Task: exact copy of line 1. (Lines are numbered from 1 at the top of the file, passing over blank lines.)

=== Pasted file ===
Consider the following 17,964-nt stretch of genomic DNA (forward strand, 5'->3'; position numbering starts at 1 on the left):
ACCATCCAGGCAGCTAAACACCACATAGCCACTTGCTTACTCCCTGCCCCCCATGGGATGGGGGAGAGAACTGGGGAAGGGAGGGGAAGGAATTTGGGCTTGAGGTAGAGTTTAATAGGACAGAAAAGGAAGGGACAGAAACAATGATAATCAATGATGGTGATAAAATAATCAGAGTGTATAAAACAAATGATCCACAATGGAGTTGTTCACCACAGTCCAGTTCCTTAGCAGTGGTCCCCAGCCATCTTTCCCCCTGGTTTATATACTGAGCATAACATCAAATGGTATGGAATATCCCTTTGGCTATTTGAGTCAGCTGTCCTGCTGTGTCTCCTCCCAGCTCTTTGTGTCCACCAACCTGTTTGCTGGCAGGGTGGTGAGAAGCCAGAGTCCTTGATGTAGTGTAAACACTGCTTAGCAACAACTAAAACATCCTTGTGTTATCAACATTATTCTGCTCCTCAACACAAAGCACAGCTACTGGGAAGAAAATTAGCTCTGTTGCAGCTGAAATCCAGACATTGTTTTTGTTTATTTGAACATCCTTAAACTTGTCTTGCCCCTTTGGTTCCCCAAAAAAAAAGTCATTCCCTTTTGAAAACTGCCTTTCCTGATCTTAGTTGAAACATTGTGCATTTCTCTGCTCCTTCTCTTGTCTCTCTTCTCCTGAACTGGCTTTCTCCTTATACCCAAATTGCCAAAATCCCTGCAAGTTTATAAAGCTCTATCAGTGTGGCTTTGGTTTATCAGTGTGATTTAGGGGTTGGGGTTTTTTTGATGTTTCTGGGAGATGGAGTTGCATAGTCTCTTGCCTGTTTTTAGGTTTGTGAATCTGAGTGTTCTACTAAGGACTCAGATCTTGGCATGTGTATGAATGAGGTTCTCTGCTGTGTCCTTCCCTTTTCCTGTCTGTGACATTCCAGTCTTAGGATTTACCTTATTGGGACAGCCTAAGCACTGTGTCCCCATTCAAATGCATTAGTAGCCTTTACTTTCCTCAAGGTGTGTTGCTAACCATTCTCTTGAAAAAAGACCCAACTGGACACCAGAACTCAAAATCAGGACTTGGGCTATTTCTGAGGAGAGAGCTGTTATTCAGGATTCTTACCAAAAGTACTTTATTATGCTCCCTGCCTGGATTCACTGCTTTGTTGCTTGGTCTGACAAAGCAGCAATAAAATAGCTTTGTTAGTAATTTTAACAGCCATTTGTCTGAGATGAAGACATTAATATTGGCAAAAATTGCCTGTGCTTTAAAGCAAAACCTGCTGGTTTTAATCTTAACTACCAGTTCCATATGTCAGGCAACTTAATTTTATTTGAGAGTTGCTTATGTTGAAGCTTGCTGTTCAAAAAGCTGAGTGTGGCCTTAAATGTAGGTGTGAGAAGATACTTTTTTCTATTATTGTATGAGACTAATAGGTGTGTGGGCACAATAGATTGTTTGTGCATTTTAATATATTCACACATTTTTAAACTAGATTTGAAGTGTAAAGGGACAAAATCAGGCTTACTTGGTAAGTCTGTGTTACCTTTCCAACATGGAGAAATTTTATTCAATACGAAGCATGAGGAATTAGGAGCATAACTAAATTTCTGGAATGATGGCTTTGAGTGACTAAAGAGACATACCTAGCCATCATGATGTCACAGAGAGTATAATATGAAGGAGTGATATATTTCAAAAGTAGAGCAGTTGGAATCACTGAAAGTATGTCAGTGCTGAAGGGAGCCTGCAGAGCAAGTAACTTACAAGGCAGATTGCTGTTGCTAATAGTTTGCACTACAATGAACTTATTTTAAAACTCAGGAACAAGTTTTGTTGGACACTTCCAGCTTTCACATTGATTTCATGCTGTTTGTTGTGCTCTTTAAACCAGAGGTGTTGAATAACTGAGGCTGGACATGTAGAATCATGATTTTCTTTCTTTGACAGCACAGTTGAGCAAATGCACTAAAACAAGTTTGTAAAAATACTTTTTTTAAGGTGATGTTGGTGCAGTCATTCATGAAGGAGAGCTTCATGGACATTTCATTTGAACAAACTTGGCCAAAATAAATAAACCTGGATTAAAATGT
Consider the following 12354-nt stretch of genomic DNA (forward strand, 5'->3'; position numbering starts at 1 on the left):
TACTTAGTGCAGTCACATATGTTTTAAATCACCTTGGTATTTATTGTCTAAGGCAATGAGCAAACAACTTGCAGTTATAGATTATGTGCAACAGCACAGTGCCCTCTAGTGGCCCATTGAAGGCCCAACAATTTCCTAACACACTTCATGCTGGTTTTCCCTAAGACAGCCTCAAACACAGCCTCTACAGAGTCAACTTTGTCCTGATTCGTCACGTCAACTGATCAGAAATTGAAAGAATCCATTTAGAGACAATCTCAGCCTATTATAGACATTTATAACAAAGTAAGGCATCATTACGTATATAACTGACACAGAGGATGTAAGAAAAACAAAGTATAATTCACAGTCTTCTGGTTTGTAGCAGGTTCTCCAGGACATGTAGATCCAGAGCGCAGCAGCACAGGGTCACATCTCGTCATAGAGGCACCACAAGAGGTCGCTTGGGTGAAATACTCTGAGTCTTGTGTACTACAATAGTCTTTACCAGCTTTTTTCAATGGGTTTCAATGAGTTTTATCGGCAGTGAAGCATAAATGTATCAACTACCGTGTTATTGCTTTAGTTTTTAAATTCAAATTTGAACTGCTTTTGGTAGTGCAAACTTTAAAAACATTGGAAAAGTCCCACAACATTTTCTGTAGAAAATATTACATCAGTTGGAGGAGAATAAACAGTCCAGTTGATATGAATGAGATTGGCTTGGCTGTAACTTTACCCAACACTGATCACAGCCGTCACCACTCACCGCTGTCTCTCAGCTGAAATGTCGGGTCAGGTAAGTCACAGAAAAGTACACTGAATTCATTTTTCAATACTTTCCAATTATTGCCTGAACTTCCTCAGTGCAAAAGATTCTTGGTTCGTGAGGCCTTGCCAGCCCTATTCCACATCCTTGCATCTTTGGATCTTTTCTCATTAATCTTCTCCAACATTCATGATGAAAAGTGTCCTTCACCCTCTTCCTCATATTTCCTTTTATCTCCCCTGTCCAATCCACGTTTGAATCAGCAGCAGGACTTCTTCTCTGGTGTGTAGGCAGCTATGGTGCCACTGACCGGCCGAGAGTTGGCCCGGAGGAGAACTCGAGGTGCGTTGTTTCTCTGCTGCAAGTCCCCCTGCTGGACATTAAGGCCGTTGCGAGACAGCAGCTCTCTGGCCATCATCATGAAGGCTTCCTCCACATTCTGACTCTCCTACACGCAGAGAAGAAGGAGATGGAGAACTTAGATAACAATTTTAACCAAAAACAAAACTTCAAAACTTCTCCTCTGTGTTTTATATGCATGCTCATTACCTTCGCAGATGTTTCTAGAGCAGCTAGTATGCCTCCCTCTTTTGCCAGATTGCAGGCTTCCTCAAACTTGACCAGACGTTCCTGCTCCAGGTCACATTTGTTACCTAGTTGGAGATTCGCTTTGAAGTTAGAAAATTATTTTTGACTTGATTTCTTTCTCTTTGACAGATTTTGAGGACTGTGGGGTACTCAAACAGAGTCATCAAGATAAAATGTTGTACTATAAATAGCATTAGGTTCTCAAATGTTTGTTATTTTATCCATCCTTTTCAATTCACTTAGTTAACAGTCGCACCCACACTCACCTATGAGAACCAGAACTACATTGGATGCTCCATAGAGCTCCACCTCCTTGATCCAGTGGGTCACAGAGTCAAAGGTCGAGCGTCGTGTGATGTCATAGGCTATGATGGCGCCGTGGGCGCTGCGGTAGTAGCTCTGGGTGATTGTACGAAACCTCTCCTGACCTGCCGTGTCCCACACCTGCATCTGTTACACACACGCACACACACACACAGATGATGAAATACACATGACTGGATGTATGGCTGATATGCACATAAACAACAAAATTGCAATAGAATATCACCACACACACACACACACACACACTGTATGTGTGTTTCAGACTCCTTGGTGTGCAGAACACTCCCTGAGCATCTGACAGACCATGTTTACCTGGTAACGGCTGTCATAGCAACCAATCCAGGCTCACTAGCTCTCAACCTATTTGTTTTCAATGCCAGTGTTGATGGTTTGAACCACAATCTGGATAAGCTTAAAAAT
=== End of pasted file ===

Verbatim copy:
Consider the following 17,964-nt stretch of genomic DNA (forward strand, 5'->3'; position numbering starts at 1 on the left):